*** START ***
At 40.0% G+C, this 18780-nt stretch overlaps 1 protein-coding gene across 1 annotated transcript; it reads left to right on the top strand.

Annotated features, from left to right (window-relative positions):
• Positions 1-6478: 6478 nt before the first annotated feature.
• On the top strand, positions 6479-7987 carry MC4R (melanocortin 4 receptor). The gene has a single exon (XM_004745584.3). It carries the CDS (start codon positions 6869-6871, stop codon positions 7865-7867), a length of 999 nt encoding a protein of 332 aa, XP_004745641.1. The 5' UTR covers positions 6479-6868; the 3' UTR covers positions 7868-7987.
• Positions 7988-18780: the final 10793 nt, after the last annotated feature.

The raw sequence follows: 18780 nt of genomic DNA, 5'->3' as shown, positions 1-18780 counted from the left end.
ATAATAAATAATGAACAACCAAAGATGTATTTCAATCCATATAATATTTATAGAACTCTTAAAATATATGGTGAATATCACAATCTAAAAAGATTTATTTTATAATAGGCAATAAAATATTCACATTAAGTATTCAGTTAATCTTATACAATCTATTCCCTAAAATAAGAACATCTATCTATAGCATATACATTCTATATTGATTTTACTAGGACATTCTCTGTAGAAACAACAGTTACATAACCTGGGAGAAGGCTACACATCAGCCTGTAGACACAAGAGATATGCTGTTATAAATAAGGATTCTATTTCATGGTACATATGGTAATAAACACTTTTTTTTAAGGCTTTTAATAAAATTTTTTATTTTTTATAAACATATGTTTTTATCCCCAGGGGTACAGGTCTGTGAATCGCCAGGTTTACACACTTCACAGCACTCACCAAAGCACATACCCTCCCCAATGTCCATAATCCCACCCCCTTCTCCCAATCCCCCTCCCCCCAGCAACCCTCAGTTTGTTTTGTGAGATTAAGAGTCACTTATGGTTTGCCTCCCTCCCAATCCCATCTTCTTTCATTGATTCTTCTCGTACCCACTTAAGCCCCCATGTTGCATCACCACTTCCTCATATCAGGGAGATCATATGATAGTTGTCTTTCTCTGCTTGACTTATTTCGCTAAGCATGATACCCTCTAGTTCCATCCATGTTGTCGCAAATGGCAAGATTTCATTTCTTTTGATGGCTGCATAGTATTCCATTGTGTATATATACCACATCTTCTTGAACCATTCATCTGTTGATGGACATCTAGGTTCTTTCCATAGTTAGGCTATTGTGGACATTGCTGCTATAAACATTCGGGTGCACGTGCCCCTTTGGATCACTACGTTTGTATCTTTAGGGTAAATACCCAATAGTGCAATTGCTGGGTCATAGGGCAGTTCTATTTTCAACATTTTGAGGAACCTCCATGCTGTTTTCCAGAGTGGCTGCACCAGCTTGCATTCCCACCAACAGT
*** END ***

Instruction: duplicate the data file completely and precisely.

At 40.0% G+C, this 18780-nt stretch overlaps 1 protein-coding gene across 1 annotated transcript; it reads left to right on the top strand.

Annotated features, from left to right (window-relative positions):
• Positions 1-6478: 6478 nt before the first annotated feature.
• On the top strand, positions 6479-7987 carry MC4R (melanocortin 4 receptor). The gene has a single exon (XM_004745584.3). It carries the CDS (start codon positions 6869-6871, stop codon positions 7865-7867), a length of 999 nt encoding a protein of 332 aa, XP_004745641.1. The 5' UTR covers positions 6479-6868; the 3' UTR covers positions 7868-7987.
• Positions 7988-18780: the final 10793 nt, after the last annotated feature.

The raw sequence follows: 18780 nt of genomic DNA, 5'->3' as shown, positions 1-18780 counted from the left end.
ATAATAAATAATGAACAACCAAAGATGTATTTCAATCCATATAATATTTATAGAACTCTTAAAATATATGGTGAATATCACAATCTAAAAAGATTTATTTTATAATAGGCAATAAAATATTCACATTAAGTATTCAGTTAATCTTATACAATCTATTCCCTAAAATAAGAACATCTATCTATAGCATATACATTCTATATTGATTTTACTAGGACATTCTCTGTAGAAACAACAGTTACATAACCTGGGAGAAGGCTACACATCAGCCTGTAGACACAAGAGATATGCTGTTATAAATAAGGATTCTATTTCATGGTACATATGGTAATAAACACTTTTTTTTAAGGCTTTTAATAAAATTTTTTATTTTTTATAAACATATGTTTTTATCCCCAGGGGTACAGGTCTGTGAATCGCCAGGTTTACACACTTCACAGCACTCACCAAAGCACATACCCTCCCCAATGTCCATAATCCCACCCCCTTCTCCCAATCCCCCTCCCCCCAGCAACCCTCAGTTTGTTTTGTGAGATTAAGAGTCACTTATGGTTTGCCTCCCTCCCAATCCCATCTTCTTTCATTGATTCTTCTCGTACCCACTTAAGCCCCCATGTTGCATCACCACTTCCTCATATCAGGGAGATCATATGATAGTTGTCTTTCTCTGCTTGACTTATTTCGCTAAGCATGATACCCTCTAGTTCCATCCATGTTGTCGCAAATGGCAAGATTTCATTTCTTTTGATGGCTGCATAGTATTCCATTGTGTATATATACCACATCTTCTTGAACCATTCATCTGTTGATGGACATCTAGGTTCTTTCCATAGTTAGGCTATTGTGGACATTGCTGCTATAAACATTCGGGTGCACGTGCCCCTTTGGATCACTACGTTTGTATCTTTAGGGTAAATACCCAATAGTGCAATTGCTGGGTCATAGGGCAGTTCTATTTTCAACATTTTGAGGAACCTCCATGCTGTTTTCCAGAGTGGCTGCACCAGCTTGCATTCCCACCAACAGT